The father-of-three, who spoke fluent English throughout, has not provided too many policy details so far but did say he wants to bring in term limits for presidents, clear out all executive committee members who are no longer active in their associations and set up a compliance committee.

But it is the burgeoning class war over access to UEFA's club competitions that will dominate his first few months in the job, with clubs and leagues around Europe threatening to revolt over the deal UEFA hastily arranged with the powerful European Club Association last month.

That settlement saw the number of guaranteed Champions League group-stage places for Europe's strongest leagues - the Bundesliga, La Liga, Premier League and Serie A - go from 11 to 16, half of the total, with radical changes proposed for how the money is allocated. The foremost of those is another that will favour the traditional superpowers, as it gives credit for past performances.

Ceferin said he is unhappy about how this deal was reached and communicated, and said sitting down with the various stakeholders would be his first priority.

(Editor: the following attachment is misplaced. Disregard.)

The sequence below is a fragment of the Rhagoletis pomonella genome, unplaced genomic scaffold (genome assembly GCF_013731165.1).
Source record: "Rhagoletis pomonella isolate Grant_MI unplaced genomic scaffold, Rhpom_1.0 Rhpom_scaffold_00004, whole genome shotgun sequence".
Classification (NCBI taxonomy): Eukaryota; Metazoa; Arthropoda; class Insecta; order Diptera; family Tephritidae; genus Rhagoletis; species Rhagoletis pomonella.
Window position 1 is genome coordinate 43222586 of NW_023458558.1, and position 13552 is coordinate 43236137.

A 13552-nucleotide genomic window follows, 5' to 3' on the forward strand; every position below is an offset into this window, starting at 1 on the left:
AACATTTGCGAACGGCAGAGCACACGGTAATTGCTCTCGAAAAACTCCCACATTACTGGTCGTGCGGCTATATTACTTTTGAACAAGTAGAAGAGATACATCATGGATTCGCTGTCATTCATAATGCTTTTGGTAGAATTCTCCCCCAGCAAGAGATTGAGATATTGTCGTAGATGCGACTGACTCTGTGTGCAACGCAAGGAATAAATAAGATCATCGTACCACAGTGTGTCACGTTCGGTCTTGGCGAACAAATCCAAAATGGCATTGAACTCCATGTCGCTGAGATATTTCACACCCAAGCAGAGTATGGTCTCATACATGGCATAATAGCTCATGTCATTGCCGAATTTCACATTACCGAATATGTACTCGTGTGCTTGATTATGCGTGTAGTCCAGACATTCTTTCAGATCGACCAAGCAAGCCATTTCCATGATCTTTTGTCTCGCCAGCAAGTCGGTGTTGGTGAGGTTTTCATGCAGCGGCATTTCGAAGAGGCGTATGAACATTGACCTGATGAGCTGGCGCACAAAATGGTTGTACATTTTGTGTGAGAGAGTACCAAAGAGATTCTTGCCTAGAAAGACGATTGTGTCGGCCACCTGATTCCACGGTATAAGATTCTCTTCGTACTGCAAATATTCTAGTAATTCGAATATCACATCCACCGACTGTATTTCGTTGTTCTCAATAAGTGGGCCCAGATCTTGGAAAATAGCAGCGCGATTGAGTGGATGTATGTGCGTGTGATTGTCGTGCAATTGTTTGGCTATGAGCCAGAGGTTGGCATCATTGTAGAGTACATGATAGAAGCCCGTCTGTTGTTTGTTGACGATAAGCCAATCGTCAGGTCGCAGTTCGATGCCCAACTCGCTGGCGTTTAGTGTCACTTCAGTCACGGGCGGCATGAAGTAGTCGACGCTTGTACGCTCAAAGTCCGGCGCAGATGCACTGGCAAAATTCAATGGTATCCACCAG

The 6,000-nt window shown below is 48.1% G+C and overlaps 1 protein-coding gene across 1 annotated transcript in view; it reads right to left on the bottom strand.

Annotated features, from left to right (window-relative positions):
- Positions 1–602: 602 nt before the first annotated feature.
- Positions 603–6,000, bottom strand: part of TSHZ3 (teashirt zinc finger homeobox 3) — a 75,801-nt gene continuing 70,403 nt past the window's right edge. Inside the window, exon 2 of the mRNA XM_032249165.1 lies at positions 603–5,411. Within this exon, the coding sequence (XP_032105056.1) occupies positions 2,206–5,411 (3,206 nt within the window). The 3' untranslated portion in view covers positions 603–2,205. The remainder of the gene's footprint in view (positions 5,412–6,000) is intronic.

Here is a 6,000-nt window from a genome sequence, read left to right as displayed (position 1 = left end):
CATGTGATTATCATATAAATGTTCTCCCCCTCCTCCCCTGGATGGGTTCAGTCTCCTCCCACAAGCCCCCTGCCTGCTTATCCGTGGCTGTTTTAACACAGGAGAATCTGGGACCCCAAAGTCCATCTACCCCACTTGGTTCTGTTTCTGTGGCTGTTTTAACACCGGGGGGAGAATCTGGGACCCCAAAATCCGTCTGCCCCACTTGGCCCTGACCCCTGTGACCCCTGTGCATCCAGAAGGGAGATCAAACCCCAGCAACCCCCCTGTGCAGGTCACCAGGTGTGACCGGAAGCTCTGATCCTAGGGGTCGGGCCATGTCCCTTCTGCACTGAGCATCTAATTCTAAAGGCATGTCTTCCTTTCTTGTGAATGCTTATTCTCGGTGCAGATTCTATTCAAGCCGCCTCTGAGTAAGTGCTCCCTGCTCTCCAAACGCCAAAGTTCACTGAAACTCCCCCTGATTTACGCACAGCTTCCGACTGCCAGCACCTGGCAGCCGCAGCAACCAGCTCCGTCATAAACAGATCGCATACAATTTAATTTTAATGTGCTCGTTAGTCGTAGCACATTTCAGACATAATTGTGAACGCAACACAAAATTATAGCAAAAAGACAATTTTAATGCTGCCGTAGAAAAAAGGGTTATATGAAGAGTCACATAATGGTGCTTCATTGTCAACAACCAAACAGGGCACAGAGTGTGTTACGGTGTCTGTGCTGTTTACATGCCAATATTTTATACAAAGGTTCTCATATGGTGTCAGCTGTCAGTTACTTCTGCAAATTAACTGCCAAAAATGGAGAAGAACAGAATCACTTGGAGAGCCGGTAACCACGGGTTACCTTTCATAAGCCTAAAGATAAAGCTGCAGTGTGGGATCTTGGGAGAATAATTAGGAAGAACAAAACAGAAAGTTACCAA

Van Praag, however, has completely disowned the deal, despite sitting on the UEFA committee that negotiated it with the ECA, the successor group to the old G-14 collection of big clubs that he once led as president of Dutch side Ajax.

The defeated candidate told PA Sport the negotiations took place with the ECA effectively holding a gun to UEFA's head in the form of a breakaway super league, a threat that has been made before but this time was more real as talks with US backers were progressing.

The 68-year-old van Praag said the settlement was "negotiated by the UEFA hierarchy and ECA, not by me" but it was him who got ECA chairman Karl-Heinz Rummenigge to take the breakaway threat off the table.

Whether this deal can actually be unpicked is a question nobody has answered, although one senior UEFA source noted the candidate who most publicly wanted to unpick it had just been heavily defeated.